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Alternatives Within the White House Public Opinion Apparatus: Lyndon Johnson, Vietnam, and “Hawkish” Opinion Mail (WP-02-42)

Brandon Rottinghaus

Since the time of Franklin Roosevelt, U.S. presidents have sought to privately gauge the level of public support by institutionalizing a public opinion polling apparatus in the White House. However, since these data provide only one view of the public’s diverse opinions, presidents may choose to supplement internal polling operations with additional measures of public support. Public opinion mail was an important measure of public opinion before polls were widely used in the White House, yet scholars have not explored the systematic collection of such mail sent to the White House and its value to presidential decision making. Through most of his presidency, Lyndon Johnson maintained an active and comprehensive White House mail opinion summary operation. This paper explores Johnson’s public opinion apparatus using the aggregate mail opinion summaries on the Vietnam War as a case study. These weekly mail summaries show less support for the Vietnam War policy in general than the president’s polls, but the opinion mail shows more support for the policy of military escalation in Vietnam than was present in the poll data. Since the mail opinion about military escalation was more “hawkish” than the private opinion poll data collected and analyzed by Johnson administration staffers, it possibly provided covert evidence supporting the administration’s private assertion of a “silent center” of opinion favoring escalation. Mail opinion thus may have offered the Johnson administration a way to justify its actions as having public support.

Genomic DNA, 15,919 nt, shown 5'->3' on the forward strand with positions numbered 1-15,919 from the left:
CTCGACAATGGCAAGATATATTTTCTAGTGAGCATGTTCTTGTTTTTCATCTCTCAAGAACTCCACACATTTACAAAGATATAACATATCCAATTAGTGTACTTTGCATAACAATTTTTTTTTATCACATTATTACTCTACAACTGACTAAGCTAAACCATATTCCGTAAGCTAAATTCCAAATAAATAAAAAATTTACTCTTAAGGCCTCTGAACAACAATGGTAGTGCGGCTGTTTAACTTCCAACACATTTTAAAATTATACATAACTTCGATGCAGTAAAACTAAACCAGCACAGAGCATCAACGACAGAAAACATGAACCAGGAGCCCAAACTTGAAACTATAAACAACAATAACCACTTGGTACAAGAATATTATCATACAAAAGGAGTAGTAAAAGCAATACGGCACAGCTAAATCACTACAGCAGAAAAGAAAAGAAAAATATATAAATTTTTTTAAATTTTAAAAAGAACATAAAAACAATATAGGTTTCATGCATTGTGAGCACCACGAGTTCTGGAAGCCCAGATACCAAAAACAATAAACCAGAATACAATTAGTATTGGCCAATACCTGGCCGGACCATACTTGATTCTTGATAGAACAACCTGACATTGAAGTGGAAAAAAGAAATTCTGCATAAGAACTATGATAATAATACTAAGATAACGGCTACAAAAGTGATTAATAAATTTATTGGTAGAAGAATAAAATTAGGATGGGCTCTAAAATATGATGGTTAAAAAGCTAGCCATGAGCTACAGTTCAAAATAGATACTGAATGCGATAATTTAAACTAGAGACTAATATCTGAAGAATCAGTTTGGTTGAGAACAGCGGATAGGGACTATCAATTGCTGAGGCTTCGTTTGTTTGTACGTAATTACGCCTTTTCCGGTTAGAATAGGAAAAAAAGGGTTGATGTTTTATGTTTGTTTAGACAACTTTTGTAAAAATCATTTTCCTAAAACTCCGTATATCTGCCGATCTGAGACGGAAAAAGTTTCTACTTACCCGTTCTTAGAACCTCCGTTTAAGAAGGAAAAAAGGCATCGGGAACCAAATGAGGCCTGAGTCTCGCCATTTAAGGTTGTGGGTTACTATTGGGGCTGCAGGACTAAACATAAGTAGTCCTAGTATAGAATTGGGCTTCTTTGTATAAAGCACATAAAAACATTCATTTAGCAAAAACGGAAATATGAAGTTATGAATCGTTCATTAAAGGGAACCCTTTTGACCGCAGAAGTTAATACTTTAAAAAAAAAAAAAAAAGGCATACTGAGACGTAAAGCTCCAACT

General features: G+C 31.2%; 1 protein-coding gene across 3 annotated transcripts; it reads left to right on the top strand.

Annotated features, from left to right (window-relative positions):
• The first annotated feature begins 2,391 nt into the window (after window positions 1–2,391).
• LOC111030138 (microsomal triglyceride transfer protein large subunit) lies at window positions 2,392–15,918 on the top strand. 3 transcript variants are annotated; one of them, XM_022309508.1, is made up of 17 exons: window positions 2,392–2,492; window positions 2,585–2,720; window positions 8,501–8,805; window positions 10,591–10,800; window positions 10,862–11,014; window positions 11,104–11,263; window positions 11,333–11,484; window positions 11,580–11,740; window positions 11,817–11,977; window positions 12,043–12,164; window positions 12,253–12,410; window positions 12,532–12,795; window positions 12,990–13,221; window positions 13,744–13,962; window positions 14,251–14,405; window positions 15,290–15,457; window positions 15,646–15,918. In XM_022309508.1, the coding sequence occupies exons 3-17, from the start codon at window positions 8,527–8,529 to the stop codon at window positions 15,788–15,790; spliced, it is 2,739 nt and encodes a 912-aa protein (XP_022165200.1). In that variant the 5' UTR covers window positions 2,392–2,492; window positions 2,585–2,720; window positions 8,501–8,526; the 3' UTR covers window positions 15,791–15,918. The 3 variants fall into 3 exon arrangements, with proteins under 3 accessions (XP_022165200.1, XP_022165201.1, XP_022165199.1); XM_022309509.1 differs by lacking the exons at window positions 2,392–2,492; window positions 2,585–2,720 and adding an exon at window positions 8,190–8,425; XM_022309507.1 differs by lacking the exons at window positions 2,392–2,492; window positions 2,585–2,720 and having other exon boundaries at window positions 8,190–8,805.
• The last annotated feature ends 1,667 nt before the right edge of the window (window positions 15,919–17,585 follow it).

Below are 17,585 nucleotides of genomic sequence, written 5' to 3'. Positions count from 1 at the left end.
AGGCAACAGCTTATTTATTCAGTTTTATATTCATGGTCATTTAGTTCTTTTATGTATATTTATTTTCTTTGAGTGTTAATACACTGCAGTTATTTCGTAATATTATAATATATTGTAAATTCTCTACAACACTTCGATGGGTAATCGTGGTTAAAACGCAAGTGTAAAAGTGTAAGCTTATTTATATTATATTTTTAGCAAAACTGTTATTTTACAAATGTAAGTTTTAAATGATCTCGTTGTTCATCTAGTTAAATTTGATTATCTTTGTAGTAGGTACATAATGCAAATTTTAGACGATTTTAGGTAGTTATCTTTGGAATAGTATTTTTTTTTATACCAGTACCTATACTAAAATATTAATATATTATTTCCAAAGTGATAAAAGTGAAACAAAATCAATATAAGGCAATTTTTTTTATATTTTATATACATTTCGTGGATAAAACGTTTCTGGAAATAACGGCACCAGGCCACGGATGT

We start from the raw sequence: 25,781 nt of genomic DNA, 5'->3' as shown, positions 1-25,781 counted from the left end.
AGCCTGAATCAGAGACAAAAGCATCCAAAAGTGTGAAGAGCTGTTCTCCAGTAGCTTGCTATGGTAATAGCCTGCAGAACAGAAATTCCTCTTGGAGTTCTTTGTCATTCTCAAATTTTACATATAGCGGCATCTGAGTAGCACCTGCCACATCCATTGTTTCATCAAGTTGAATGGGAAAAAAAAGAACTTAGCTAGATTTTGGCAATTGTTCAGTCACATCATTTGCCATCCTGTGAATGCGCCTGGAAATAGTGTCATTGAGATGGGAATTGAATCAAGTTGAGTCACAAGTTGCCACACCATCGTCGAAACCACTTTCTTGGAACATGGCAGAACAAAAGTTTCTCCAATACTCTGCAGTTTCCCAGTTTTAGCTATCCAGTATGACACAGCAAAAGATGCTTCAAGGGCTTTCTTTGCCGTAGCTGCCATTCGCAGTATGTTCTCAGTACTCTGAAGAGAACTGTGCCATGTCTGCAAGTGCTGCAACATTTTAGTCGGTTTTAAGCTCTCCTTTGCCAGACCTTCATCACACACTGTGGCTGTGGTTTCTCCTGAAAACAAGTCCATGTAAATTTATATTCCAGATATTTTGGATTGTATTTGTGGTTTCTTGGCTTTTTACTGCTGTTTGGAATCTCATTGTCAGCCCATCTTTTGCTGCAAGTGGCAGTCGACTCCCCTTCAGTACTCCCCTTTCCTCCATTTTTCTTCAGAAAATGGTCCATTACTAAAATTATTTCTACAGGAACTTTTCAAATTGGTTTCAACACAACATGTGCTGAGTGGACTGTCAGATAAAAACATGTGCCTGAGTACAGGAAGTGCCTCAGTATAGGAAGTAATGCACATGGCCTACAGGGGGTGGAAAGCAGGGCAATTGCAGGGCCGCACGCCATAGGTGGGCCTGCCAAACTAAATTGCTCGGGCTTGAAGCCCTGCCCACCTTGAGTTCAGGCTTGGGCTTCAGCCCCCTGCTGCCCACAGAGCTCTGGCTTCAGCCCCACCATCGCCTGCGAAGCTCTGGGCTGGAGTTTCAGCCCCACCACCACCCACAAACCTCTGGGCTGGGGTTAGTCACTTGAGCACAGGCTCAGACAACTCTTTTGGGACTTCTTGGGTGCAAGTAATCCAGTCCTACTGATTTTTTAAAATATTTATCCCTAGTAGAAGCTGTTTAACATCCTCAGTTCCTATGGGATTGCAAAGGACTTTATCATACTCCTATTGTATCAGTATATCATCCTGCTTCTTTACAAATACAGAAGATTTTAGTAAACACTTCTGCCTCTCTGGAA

Brandon Rottinghaus, Doctoral student, Department of Political Science, Northwestern University

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